Frangipani: A Scalable Distributed File System

The ideal distributed file system would provide all its users with coherent, shared access to the same set of files,yet would be arbitrarily scalable to provide more storage space and higher performance to a growing user community. It would be highly available in spite of component failures. It would require minimal human administration, and administration would not become more complex as more components were added. Frangipani is a new file system that approximates this ideal, yet was relatively easy to build because of its two layer structure. The lower layer is Petal (described in an earlier paper), a distributed storage service that provides incrementally scalable, highly available, automatically managed virtual disks. In the upper layer, multiple machines run the same Frangipani file system code on top of a shared Petal virtual disk, using a distributed lock service to ensure coherence.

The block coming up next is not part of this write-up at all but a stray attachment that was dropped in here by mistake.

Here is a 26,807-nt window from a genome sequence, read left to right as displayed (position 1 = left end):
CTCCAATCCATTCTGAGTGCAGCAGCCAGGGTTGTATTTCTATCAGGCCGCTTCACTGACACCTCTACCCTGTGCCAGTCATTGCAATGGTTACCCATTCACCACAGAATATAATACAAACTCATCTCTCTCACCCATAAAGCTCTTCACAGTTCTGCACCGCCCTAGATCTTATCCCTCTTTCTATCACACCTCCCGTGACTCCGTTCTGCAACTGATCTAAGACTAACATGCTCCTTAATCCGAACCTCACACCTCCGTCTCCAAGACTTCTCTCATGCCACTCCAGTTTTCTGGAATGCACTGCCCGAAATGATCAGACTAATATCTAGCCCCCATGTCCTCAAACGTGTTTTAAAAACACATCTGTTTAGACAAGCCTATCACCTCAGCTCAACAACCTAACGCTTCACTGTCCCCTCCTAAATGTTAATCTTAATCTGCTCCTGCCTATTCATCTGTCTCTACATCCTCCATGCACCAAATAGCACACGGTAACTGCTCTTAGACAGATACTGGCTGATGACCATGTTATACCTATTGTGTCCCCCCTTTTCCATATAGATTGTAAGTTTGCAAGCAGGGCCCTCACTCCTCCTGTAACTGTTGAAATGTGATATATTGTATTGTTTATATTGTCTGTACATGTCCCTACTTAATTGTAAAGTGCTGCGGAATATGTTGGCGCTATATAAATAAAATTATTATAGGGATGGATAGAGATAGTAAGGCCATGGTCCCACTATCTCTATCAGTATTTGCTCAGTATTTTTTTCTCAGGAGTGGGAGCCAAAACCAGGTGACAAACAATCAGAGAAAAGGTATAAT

Frangipani is meant to run in a cluster of machines that are under a common administration and can communicate securely. Thus the machines trust one another and the shared virtual disk approach is practical. Of course, a Frangipani file system can be exported to untrusted machines using ordinary network file access protocols.
We have implemented Frangipani on a collection of Alphas running DIGITAL Unix 4.0. Initial measurements indicate that Frangipani has excellent single-server performance and scales well as servers are added.